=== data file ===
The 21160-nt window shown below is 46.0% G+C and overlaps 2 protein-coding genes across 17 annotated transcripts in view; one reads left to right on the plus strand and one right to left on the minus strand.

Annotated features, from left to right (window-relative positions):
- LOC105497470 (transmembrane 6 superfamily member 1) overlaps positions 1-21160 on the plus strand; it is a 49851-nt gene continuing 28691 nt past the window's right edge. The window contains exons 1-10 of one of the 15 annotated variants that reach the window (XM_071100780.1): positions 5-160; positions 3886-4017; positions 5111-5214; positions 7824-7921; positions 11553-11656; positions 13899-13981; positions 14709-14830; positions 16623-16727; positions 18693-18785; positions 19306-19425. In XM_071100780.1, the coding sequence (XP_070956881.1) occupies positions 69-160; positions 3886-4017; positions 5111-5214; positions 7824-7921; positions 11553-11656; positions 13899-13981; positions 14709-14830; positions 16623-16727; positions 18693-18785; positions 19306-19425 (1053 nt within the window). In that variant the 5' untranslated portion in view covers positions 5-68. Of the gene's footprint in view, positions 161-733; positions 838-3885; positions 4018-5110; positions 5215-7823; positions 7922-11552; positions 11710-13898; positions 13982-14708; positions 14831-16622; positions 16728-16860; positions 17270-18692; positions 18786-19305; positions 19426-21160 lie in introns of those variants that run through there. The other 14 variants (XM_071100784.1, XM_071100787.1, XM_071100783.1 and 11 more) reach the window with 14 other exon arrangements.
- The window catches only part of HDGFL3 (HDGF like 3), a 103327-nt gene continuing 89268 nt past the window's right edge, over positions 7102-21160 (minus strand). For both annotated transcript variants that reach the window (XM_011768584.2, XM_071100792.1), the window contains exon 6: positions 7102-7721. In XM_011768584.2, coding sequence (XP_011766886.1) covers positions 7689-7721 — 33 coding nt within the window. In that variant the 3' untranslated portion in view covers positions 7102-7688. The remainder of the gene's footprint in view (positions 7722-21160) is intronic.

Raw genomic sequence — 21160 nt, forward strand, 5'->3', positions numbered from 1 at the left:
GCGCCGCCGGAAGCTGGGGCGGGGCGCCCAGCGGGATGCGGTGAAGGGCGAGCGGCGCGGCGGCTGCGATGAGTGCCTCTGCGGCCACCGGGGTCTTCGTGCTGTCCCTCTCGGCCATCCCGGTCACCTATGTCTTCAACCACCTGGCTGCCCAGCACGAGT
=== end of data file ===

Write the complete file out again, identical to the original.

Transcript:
The 21160-nt window shown below is 46.0% G+C and overlaps 2 protein-coding genes across 17 annotated transcripts in view; one reads left to right on the plus strand and one right to left on the minus strand.

Annotated features, from left to right (window-relative positions):
- LOC105497470 (transmembrane 6 superfamily member 1) overlaps positions 1-21160 on the plus strand; it is a 49851-nt gene continuing 28691 nt past the window's right edge. The window contains exons 1-10 of one of the 15 annotated variants that reach the window (XM_071100780.1): positions 5-160; positions 3886-4017; positions 5111-5214; positions 7824-7921; positions 11553-11656; positions 13899-13981; positions 14709-14830; positions 16623-16727; positions 18693-18785; positions 19306-19425. In XM_071100780.1, the coding sequence (XP_070956881.1) occupies positions 69-160; positions 3886-4017; positions 5111-5214; positions 7824-7921; positions 11553-11656; positions 13899-13981; positions 14709-14830; positions 16623-16727; positions 18693-18785; positions 19306-19425 (1053 nt within the window). In that variant the 5' untranslated portion in view covers positions 5-68. Of the gene's footprint in view, positions 161-733; positions 838-3885; positions 4018-5110; positions 5215-7823; positions 7922-11552; positions 11710-13898; positions 13982-14708; positions 14831-16622; positions 16728-16860; positions 17270-18692; positions 18786-19305; positions 19426-21160 lie in introns of those variants that run through there. The other 14 variants (XM_071100784.1, XM_071100787.1, XM_071100783.1 and 11 more) reach the window with 14 other exon arrangements.
- The window catches only part of HDGFL3 (HDGF like 3), a 103327-nt gene continuing 89268 nt past the window's right edge, over positions 7102-21160 (minus strand). For both annotated transcript variants that reach the window (XM_011768584.2, XM_071100792.1), the window contains exon 6: positions 7102-7721. In XM_011768584.2, coding sequence (XP_011766886.1) covers positions 7689-7721 — 33 coding nt within the window. In that variant the 3' untranslated portion in view covers positions 7102-7688. The remainder of the gene's footprint in view (positions 7722-21160) is intronic.

Raw genomic sequence — 21160 nt, forward strand, 5'->3', positions numbered from 1 at the left:
GCGCCGCCGGAAGCTGGGGCGGGGCGCCCAGCGGGATGCGGTGAAGGGCGAGCGGCGCGGCGGCTGCGATGAGTGCCTCTGCGGCCACCGGGGTCTTCGTGCTGTCCCTCTCGGCCATCCCGGTCACCTATGTCTTCAACCACCTGGCTGCCCAGCACGAGT